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|Volume 10 |Issue 46 | December 09, 2011 ||
An Archivist in Pursuit of Justice
Martin Luther King Jr once said that every step towards the goal of justice requires the tireless exertion and passionate concern of dedicated individuals. For archivist Mohammad Mahbubur Rahman Jalal, the pursuit for justice began two decades ago when he started collecting documents related to the liberation war; hoping that one day the world would recognise the atrocities committed by the Pakistani army in 1971 and officially recognise the genocide.
Having witnessed his elder brothers fight the Liberation War as a young man, Jalal first started gathering war-related-documents in 1990 after he migrated to the United States. From buying hard-copies of newspaper articles published during the struggle to spending countless hours reading war- archives, Jalal's tireless dedication has made him one of the most sought-after archivists of the country today. “I collected documents in English, Urdu and several other languages. If I couldn't read them, I would store them in my library and find someone who could,” explains Jalal.
A constant source of information for researchers, Jalal's documents have been frequently used in projects related to the Liberation War. The value of his data of course doesn't just stop there. “My documents have been used by government officials for war- trials as well,” he claims. Moreover, Jalal also claims to have gathered new-found video clips of the war, with the help of government officials.
The motivation behind Jalal's two decade long practice is singular, the more the number of documents, the easier it would be to convince the United Nations to officially deem the atrocities of 71 as genocide. Thus with an aim to collect more data, Jalal created the Center for Bangladesh Genocide Research in 2008. “The Center plans to gather documents and make them available to the public,” explains Jalal. With members of the organisation living in different countries, Jalal hopes that the centre can collect documents that haven't yet been tapped. “As of now we are dumping all the information we get on a common portal,” he adds.
Working for the genocide centre however isn't as easy as it seems. With a full-time job, Jalal is often required to stay up late in order to meet the centre's deadlines. But as expected, he doesn't mind that at all. “Due to my wayward routines, my son often mocks me and tells me that I still live in the year 1971,” smirks Jalal. “It all becomes worth it when people come to know more about the Liberation War through my collections,” he adds.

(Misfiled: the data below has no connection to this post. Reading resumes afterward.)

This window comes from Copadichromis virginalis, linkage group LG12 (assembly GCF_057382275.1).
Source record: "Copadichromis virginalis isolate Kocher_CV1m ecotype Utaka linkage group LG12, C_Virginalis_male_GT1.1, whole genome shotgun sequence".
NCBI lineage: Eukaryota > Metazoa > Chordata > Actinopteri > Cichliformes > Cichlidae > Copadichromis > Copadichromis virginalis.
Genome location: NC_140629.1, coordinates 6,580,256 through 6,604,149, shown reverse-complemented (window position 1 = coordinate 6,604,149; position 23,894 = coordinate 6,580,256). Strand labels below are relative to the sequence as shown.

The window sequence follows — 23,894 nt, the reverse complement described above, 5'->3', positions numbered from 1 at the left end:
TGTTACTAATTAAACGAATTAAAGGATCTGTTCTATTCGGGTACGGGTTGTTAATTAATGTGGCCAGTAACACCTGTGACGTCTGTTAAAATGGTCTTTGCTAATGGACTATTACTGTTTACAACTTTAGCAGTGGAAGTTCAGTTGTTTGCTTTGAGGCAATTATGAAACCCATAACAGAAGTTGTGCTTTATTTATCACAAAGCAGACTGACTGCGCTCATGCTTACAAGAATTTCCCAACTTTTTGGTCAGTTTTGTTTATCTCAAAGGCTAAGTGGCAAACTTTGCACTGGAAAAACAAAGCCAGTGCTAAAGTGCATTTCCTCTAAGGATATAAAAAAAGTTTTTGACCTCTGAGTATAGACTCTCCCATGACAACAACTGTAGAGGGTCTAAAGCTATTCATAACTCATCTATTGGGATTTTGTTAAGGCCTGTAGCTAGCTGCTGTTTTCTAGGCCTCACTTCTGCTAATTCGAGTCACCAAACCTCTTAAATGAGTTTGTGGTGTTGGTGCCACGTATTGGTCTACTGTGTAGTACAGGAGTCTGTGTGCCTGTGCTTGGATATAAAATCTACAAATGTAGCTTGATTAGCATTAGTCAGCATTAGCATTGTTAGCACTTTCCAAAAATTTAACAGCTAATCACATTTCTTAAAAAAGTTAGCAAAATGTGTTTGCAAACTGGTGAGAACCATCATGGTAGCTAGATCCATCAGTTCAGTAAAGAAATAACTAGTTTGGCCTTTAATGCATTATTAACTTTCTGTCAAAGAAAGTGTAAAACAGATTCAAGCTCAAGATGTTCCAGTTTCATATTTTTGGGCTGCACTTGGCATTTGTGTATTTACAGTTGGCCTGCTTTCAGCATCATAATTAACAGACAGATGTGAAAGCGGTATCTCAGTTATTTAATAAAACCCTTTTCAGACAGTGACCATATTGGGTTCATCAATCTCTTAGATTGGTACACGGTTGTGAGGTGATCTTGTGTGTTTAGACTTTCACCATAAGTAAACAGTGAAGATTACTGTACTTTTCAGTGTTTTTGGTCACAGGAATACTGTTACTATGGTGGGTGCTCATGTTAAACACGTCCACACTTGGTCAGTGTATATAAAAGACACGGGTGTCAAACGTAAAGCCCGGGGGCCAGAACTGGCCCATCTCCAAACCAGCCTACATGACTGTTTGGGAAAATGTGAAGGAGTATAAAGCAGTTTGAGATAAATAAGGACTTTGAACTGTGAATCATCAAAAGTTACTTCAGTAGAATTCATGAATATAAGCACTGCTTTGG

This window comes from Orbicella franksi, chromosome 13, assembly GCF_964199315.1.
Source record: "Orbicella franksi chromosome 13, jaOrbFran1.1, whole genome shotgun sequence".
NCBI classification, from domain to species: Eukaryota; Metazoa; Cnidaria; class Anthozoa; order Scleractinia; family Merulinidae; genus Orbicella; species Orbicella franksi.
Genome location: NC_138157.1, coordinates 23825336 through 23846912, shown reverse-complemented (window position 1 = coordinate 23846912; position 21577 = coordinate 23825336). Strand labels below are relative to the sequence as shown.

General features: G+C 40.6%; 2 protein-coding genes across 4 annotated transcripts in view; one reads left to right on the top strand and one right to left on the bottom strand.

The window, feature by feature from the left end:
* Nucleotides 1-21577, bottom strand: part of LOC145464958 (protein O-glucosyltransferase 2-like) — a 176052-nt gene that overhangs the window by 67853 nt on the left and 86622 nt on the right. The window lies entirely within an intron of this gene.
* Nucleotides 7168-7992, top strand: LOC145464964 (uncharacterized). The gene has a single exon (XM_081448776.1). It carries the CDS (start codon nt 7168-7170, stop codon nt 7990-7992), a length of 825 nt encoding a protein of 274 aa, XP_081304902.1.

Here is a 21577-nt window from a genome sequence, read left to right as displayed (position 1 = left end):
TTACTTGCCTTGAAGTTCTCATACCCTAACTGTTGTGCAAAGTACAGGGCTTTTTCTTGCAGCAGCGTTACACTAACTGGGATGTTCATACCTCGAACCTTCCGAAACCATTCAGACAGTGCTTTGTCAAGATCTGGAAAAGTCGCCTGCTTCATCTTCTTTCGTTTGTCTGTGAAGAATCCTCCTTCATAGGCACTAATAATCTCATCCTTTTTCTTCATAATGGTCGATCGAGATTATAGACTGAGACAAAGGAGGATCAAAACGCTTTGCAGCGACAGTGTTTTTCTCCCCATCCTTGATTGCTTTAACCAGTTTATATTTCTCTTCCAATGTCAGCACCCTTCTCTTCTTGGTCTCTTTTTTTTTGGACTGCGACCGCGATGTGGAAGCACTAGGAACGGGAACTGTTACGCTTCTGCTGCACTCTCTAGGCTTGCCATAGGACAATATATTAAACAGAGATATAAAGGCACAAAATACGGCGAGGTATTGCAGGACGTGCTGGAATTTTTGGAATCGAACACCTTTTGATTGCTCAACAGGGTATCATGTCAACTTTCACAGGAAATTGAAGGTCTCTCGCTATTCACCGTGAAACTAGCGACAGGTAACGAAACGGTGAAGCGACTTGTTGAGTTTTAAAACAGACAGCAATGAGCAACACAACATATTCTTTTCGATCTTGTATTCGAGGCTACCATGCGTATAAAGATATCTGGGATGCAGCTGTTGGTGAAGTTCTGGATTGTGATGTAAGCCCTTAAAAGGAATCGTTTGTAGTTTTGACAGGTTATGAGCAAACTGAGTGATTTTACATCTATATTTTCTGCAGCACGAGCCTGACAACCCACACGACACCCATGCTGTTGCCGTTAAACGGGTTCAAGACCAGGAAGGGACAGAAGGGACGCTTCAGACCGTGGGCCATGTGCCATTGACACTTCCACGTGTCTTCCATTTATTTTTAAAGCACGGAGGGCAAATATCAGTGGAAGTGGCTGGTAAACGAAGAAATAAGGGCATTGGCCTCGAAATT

Jalal's next step, digitising the war- documents, is a venture that the government has been supposedly carrying out for a long time. In order to avoid copyright issues, Jalal wants the government to digitise the documents and create a portal through which people can receive the exact details of the war. A tough ask, considering the fact that the new media sector in Bangladesh is still a developing one, nevertheless, Jalal has not lost hope. He has been consistently trying to persuade government officials to digitise the war archives. “The people of Bangladesh should know their true history, not the one that changes every time after the arrival of a new party,” exclaims Jalal.
As an archivist Jalal feels that there are plenty of issues related to the Liberation War that need to be highlighted. According to him the problems faced by the migrants who were forced to leave the country require more focus. “Several people died while migrating towards India; we need to highlight these events and maintain a proper record,” he says. He also finds it hard to believe that the government is debating on issues such as 'who declared independence', rather than discussing other important details of the war.
Apart from collecting data on the Liberation War, Jalal also organises programmes and exhibitions on Tagore and Nazrul, using his own documents. “As a Bangladeshi, it is my duty to spread my culture and that's what I do,” says Jalal. Although these events don't bring about any sort of financial gain, Jalal makes it a point to organise them every year. “To be honest, it feels really good when a mother introduces her children to Nazrul and Tagore through my documents,” explains Jalal.
Although the term genocide had been used by several organisations to describe the atrocities of 1971, the allegation has never been officially investigated by the United Nations. However, with individuals like Jalal, making this a personal battle, one can indeed hope for justice to be served. With frequent changes in historical facts, brought about by the respective political parties and the government's lack of interest in making war documents easily available to the public, the 56-year-old archivist's dream might be many miles away. But that doesn't bother him. As Jalal puts it, “I feel that it is my personal duty to spread these documents and show the world a true picture.”
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